The Pros and Cons of Ceramic Tile
Ceramic tile are made from a mixture of clay, sand, and other natural materials. They are fired at high temperatures to create a hard, strong surface that can be used for floors, walls, countertops and backsplashes.
Ceramic tile pros:
Here are some of the main benefits of ceramic tiles:
2. Easy to clean
3. Resistant to water and stains
4. Wide range of colors, styles, and textures
The major tile manufacturers in the U.S. include:
- Armstrong offers one of the largest ranges of ceramic tile that can fit any budget.
- Daltile offers ceramic tile that mimic pricey marble, at a much lower price.
- Mohawk Ceramic Tile offers a wide range of products for both residential and commercial applications.
- Marazzi Tile is a great tile manufacturer that offers a wide range of high-end tiles in all categories.
- Shaw Floors is known for offering a good selection of both ceramic and natural stone tiles.
Ceramic tile cons:
Here are some potential drawbacks ceramic tiles:
1. Can break or chip easily
Because they are made from a relatively brittle material, ceramic tile can break or chip easily. This means that extra care must be taken when cutting, handling, and installing ceramic tiles to avoid damaging them.
2. Can be slippery when wet
Ceramic tiles are known for their smooth, nonporous surface, which makes them easy to clean and maintain. However, this smooth surface can also make them slippery when they are wet, which can be a safety hazard in some cases. This is particularly true in areas where water is likely to be present, such as bathrooms and kitchens. To reduce the risk of slipping on ceramic tiles, it is important to dry the tiles thoroughly after cleaning or mopping them, and to use mats or rugs in high-traffic areas to provide additional traction. Additionally, you can choose ceramic tiles with a textured or matte finish, which can provide better traction than smooth tiles.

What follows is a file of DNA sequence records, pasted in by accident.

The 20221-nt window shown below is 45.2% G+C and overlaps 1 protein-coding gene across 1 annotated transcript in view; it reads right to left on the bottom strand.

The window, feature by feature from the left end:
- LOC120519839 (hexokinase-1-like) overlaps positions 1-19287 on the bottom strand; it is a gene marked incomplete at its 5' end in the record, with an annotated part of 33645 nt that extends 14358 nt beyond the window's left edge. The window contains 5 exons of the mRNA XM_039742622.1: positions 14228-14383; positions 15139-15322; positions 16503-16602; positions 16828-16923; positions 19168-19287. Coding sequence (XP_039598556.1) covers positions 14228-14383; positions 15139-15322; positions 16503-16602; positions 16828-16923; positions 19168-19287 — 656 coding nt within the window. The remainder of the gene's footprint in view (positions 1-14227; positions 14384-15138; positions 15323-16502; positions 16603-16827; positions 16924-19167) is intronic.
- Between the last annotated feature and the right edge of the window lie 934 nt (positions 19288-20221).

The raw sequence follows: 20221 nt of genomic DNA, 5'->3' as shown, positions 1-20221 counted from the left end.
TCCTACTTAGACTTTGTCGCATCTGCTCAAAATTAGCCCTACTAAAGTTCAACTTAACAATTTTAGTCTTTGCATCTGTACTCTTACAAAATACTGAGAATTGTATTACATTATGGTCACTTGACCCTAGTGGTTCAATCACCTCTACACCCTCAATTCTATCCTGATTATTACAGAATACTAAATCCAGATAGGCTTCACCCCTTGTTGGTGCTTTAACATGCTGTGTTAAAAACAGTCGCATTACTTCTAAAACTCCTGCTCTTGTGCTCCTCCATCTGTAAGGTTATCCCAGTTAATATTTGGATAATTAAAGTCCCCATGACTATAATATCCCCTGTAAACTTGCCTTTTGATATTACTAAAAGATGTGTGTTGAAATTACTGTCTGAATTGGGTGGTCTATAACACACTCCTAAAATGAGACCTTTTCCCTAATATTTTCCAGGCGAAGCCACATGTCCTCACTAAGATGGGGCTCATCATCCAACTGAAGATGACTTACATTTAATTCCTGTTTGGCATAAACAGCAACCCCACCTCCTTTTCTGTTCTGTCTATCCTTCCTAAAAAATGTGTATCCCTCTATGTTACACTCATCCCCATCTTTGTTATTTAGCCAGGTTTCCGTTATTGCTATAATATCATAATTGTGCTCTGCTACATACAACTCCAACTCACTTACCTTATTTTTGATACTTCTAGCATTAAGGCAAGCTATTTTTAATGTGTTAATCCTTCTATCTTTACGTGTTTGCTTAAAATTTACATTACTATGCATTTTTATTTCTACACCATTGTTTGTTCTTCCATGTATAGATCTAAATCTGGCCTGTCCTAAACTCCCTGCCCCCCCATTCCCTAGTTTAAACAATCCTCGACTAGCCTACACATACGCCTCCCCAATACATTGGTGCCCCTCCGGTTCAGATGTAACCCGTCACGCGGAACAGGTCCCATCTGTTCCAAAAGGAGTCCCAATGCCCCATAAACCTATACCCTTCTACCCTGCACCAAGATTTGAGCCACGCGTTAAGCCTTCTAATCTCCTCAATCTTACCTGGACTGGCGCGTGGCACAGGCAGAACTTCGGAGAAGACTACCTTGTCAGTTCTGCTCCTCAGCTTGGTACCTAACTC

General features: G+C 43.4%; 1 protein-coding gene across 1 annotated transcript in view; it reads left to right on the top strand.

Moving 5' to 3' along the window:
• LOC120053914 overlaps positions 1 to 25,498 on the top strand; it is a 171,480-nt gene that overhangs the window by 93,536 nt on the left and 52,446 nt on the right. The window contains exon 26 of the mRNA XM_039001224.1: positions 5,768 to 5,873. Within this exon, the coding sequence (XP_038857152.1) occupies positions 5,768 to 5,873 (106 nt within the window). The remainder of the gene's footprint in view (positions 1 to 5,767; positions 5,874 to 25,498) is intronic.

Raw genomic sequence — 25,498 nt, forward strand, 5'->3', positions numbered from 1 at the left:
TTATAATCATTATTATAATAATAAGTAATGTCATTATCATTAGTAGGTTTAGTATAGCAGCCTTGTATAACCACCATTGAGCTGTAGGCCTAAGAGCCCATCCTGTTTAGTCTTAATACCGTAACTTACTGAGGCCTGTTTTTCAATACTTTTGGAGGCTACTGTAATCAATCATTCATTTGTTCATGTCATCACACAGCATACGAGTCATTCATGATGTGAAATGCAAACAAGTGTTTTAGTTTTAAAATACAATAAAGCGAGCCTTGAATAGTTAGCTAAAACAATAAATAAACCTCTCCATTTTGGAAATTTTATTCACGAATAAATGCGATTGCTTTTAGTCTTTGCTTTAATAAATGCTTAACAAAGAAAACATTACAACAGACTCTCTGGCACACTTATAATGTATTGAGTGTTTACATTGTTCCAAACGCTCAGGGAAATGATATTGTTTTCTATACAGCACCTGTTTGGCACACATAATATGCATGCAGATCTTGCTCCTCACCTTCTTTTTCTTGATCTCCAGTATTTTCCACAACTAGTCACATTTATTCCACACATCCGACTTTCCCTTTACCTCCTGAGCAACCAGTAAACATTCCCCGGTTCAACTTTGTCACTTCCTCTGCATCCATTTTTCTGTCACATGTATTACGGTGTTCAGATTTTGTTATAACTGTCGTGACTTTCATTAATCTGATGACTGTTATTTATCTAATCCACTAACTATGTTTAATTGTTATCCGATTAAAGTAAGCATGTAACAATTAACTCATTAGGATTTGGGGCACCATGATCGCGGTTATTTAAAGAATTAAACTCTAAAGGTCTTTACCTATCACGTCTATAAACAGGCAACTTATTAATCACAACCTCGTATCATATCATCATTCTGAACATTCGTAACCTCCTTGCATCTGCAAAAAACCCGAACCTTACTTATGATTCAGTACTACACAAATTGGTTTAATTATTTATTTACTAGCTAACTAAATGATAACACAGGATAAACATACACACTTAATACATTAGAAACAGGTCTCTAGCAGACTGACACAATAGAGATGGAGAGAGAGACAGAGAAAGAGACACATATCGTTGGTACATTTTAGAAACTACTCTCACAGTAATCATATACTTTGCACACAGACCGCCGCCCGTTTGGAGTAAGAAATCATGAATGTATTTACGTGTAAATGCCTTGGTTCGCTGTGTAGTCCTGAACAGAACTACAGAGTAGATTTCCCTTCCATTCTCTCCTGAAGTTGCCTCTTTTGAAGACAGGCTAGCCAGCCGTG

3. Can be cold
Ceramic tiles can be cold and hard, which may not be comfortable to walk on or stand on for long periods of time. This is particularly true in rooms or areas where you are likely to be barefoot, such as bathrooms and entryways. This can be fixed by adding a heating underlayment system.